Guest blog by Dr. Bathseba Opini, Assistant Professor of Teaching, The University of British Columbia
The exploitation, control and violence against Black people in the Americas is not a new phenomenon. We have seen the world of Black people worsen each day, month, year, decade, and century. The events of May 25, 2020 were another breaking point in the long history of Black oppression by systems and structures controlled predominantly by white people. George Floyd, an unarmed Black man, was murdered in cold blood by Derek Chauvin – a white police officer in Minneapolis, Minnesota, USA. Black people have been punching bags of racist white police officers and white systems for centuries. Black people have been pinned down for ages by white systems which empower white people like Chauvin to use a knee to neck tactic to restrain Floyd. Anti-Black racism must be understood as different from racism, which is a systemic reality; killing, institutionalized abuse and maltreatment of Black people by police is normalized. I recognize and acknowledge that racism exists and is experienced by Indigenous and racialized people. However, in this piece, my focus is specifically on the lived experiences of Black embodied people of African descent within North America and globally. I talk about North America where Blacks have experienced over 400 years of chattel enslavement through colonial policies and laws, such as the Jim Crow laws, designed to keep Black people subordinate and oppressed. These legacies remain. Contemporary events affecting Black people in the USA and Canada are a sign that, in spite the United Nations’ declaration of the International Decade of People of African Descent, 2015-2024, not much has changed. It is now visible to the world’s consciousness how racist systems are embedded in our societies.
I join Black people from my immediate surroundings and around the globe to condemn these deep-seated traumatizing and racist events. White privilege and entitlement enabled Derek Chauvin to exercise racist and lethal power on George Floyd even when he repeatedly called out “I can’t breathe”. As a Black mother, it has been painful trying to answer two important questions which my children constantly raised. First, “mommy why was that white guy suffocating a Black man when he was under arrest and handcuffed?” Second, “why do white people dislike Black and Brown people, I thought the police were there to protect us?” These are difficult questions coming from young elementary age children witnessing the reality of racial injustices against Black people, beginning to understand who we are as Black people and how our experiences are shaped by oppressive societal structures.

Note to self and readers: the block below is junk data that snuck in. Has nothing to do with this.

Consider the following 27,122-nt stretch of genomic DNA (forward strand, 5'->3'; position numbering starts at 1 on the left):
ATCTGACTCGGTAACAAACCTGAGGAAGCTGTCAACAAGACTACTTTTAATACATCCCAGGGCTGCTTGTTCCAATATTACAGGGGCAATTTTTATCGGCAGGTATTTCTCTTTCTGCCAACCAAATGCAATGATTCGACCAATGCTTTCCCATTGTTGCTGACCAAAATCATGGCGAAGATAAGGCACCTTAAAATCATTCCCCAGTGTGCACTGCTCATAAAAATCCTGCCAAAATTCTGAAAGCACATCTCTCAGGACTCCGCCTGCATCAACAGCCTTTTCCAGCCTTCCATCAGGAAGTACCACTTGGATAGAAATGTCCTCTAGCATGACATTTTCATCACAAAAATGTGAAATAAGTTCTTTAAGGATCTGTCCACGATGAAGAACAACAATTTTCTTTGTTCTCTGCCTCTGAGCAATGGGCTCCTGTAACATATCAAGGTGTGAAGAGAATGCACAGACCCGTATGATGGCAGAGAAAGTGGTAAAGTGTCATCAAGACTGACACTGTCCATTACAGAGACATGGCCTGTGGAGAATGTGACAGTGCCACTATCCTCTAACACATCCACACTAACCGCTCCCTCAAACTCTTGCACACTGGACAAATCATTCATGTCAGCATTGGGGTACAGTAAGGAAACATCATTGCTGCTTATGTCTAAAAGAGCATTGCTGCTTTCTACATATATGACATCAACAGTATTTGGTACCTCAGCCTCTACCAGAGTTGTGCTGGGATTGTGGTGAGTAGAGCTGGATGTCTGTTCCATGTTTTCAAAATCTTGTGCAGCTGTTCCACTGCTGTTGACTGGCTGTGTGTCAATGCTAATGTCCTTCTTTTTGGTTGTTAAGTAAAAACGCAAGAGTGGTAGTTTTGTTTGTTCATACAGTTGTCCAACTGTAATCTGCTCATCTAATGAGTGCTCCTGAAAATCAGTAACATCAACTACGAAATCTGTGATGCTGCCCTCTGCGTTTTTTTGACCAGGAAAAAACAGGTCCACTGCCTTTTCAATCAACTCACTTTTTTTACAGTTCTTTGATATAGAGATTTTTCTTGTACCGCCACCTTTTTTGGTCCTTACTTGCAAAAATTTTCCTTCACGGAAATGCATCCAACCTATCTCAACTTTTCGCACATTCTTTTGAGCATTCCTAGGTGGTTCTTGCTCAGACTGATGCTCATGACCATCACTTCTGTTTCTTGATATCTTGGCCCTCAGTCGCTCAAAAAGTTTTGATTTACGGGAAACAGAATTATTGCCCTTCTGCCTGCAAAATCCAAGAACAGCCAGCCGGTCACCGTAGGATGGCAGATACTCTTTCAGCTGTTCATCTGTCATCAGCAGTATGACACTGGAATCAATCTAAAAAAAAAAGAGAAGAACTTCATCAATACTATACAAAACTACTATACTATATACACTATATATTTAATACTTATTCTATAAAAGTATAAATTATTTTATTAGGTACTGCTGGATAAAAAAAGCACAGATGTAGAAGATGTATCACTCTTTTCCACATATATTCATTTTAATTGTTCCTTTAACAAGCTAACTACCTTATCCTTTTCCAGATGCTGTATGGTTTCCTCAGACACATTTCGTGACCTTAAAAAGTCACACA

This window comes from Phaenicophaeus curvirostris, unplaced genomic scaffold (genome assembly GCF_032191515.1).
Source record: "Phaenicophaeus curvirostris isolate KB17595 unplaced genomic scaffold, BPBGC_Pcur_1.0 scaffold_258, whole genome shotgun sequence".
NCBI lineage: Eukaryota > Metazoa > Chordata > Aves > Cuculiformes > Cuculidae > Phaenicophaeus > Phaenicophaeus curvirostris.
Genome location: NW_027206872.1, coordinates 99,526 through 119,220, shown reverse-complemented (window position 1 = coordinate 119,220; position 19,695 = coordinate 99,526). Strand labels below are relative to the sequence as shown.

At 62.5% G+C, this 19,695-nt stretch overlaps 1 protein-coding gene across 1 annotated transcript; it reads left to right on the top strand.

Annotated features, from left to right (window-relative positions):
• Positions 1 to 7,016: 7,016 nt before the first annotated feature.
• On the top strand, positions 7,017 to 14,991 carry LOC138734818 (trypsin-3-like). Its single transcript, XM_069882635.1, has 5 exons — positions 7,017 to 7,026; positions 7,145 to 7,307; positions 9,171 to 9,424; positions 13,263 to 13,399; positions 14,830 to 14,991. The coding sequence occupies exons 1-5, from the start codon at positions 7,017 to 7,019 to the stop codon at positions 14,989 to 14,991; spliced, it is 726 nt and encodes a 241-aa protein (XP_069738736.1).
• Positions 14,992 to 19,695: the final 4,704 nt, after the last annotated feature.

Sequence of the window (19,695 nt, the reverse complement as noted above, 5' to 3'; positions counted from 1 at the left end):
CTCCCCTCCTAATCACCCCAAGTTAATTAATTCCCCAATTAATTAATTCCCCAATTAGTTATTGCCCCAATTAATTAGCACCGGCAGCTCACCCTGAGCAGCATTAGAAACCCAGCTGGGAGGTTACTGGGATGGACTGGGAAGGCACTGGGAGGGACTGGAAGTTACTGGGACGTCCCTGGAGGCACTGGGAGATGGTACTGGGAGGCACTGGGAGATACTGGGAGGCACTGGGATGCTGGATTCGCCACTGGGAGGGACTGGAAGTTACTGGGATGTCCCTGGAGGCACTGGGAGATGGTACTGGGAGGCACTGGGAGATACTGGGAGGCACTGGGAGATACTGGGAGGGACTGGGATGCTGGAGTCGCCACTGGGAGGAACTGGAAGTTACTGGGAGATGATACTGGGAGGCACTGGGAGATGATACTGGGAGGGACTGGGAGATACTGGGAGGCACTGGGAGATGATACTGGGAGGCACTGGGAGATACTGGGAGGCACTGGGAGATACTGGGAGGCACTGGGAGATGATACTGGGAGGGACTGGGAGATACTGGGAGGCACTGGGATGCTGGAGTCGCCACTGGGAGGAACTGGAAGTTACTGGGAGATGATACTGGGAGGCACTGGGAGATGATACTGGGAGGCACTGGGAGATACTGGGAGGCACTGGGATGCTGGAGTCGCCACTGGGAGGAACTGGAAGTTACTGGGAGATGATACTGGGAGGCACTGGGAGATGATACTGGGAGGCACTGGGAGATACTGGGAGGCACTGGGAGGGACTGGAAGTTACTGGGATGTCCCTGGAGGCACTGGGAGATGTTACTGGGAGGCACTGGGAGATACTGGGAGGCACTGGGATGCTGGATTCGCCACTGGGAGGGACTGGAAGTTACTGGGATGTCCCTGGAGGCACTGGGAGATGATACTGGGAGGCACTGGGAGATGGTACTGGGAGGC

Discontented with the justice system, which has repeatedly set white police who have committed murder free, Black people and their allies in the USA, Canada and other parts of the world took to the streets to demand justice for Floyd. Only then was Derek Chauvin arrested and charged with third-degree murder and manslaughter. After continued activism, the charges were elevated to second-degree murder on Wednesday, June 3, 2020. The other three police officers who witnessed the murder and did nothing were charged with aiding and abetting murder. To show how systemic racism continues to privilege and reward white people, the Hennepin County medical examiner’s autopsy report indicated that Floyd’s cause of death was cardiopulmonary arrest. Henry and Tator (2010) define systemic racism as broadly encompassing the laws, rules and norms woven into the social system that result in an unequal distribution of economic, political and social resources and rewards among various racial groups. White-controlled institutions such as education, health, media, criminal justice/law, and the labour market, among others, work together to create and maintain racial inequities. Clearly white people have formulated institutions, structures, rules, laws and procedures to produce outcomes that benefit them while harming Black people. In this case, autopsy results from the healthcare institution and expert were framed in a manner that would possibly lead to lesser charges for Derek Chauvin! The systems and structures in place are designed to protect white people and to reproduce racism. Floyd’s family sought an independent autopsy, which revealed that he died of asphyxiation from sustained pressure. Will Derek Chauvin be eventually charged with first-degree murder? Only time will tell.